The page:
Two weeks later, my entire garden was dead.  I was absolutely stunned and headed off to the community garden I once belonged to.  It was time to talk to the experts.  I walked through all of the steps, nods of affirmation assured me that I was doing things correctly.  The owner asked me a few clarifying questions.  “What type of soil did you use?” , “Where did you get your compost from”…. and I answered satisfactorily until the final question.

Did you prune the top of the plants and the roots?

That would be a big NO.  I sure didn’t.  I didn’t know that I needed to.

You see in the community garden, at the end of the season, everything goes.  You harvest what is left and all the remains of your plants are chopped up and tilled back into your garden bed and new fresh amended soil is added in to restore the soil for planting.  In the fall, you start fresh.  New seeds and new starters that you had prepared during the end of summer.

I was returning my plants to their original (or bigger) pots, I was transplanting.  This is different than pruning the plants that are in the ground around my home, where cutting back the top of the plant encourages new and healthy growth.   In transplanting, the gardener must not only trim back the top of the plant but also the roots.  Even if you are putting the plant into a larger pot, the roots still need to be pruned.

I started to reflect on things in my own life, where it seemed like the Lord was pruning me for transplant into something new.  I realized that indeed the Lord wasn’t just pruning the stuff I could see, and tangibly feel, from my life.  He was also working at the roots.  He was pruning away the roots that I had allowed to grow into unhealthy soil.  Some of this pruning would even send me into shock (just like plants).  It was sudden, and I had no time to prepare for it  Or, it hurt deeply and I didn’t understand why it had to happen in such a way  It may even have been an area I was quite comfortable in but it wasn’t where I was going to flourish.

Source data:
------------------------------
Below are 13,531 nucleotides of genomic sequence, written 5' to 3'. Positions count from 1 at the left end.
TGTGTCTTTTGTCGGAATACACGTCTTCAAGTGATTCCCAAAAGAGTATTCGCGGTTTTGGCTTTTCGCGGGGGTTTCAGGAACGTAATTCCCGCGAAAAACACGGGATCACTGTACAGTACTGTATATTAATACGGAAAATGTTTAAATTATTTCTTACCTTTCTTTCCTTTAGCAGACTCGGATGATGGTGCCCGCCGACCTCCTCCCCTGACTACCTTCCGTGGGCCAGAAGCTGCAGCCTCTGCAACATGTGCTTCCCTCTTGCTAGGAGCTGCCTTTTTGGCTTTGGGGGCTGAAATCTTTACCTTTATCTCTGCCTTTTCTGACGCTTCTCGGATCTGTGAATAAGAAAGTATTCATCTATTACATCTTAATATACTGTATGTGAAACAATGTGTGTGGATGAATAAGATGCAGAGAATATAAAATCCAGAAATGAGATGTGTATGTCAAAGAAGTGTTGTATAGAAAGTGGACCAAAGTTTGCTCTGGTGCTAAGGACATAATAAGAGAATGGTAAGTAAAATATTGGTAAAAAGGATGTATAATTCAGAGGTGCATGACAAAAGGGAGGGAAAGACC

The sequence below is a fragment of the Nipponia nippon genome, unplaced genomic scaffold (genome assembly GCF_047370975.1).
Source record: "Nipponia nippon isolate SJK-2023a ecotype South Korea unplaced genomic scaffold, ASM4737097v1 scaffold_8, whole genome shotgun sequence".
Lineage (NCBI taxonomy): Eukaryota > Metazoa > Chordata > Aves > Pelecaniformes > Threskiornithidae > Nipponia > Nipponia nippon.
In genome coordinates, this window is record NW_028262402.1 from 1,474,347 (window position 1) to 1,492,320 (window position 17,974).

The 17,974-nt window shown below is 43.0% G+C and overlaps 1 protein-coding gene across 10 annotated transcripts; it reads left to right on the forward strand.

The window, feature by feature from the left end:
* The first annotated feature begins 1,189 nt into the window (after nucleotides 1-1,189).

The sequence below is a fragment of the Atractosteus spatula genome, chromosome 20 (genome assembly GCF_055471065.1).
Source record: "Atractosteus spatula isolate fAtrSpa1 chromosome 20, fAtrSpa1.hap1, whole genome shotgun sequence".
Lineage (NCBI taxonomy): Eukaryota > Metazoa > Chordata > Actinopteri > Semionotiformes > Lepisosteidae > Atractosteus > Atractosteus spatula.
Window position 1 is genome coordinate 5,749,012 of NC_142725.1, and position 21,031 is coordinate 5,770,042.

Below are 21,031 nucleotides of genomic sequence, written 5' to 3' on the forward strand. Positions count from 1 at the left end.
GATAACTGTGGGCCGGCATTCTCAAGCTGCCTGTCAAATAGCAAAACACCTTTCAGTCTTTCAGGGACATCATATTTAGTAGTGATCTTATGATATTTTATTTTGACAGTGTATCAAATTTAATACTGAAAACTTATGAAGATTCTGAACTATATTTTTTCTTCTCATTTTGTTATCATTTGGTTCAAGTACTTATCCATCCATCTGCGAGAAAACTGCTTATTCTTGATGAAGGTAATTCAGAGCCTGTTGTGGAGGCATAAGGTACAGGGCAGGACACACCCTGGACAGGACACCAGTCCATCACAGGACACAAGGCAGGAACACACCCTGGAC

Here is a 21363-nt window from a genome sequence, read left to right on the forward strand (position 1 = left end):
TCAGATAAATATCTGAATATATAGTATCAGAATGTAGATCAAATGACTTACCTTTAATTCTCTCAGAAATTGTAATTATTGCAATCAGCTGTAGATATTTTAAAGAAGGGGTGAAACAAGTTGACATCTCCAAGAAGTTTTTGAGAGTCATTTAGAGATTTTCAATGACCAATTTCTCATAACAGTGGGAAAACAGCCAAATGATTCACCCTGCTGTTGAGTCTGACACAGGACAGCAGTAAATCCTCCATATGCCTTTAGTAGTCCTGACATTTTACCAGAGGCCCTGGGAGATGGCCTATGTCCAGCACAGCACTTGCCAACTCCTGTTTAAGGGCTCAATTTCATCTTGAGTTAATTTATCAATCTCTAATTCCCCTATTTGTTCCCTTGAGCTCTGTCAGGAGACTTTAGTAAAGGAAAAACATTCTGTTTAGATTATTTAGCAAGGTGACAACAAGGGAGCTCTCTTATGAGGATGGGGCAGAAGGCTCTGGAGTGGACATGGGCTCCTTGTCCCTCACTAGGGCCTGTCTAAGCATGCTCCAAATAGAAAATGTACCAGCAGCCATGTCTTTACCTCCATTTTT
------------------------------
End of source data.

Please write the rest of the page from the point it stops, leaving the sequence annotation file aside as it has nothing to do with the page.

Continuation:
When I prune back plants, I cut them back to a point where they are often unrecognizable to the average person.  Very little of what they once were remains, yet I wait in anticipation because I know that what is coming is far more beautiful or abundant than previously experienced.  The Lord knows this about us, too.  He knows what the outcome will be, despite the heavy pruning.  He knows that He is continuing a good work in you that was started the day your heart turned toward him.  Each time He prunes our lives, He does so because it is GOOD FOR US and the outcome will be GOOD FOR OTHERS.

The healthiest plants provide food for the most people.

Being pruned is hard.  It is a struggle.  It hurts.  It is confusing.  It is sudden.  It can be extreme.

But it is a very good thing, when it is done by a Loving God.

Book Tour! Day 8 – Leadership Promises

Welcome to my 10 Day Book Tour.  I love to read, and I am often given books to read for review.  Over the last year, I determined that I didn’t want to turn my blog into a book review site.  However, I can’t help that I LOVE books.  I truly do.  They add so much value to my life, because I learn from them and glean new perspectives from the authors who put their hearts to the page.  So, I’ve decided that each quarter, I’m going to do a 10 Day Book Tour.  What have I been reading, what do I honestly think about the book, and to whom I would recommend it.  Each day, for ten days, you will get a peak into my bookshelf.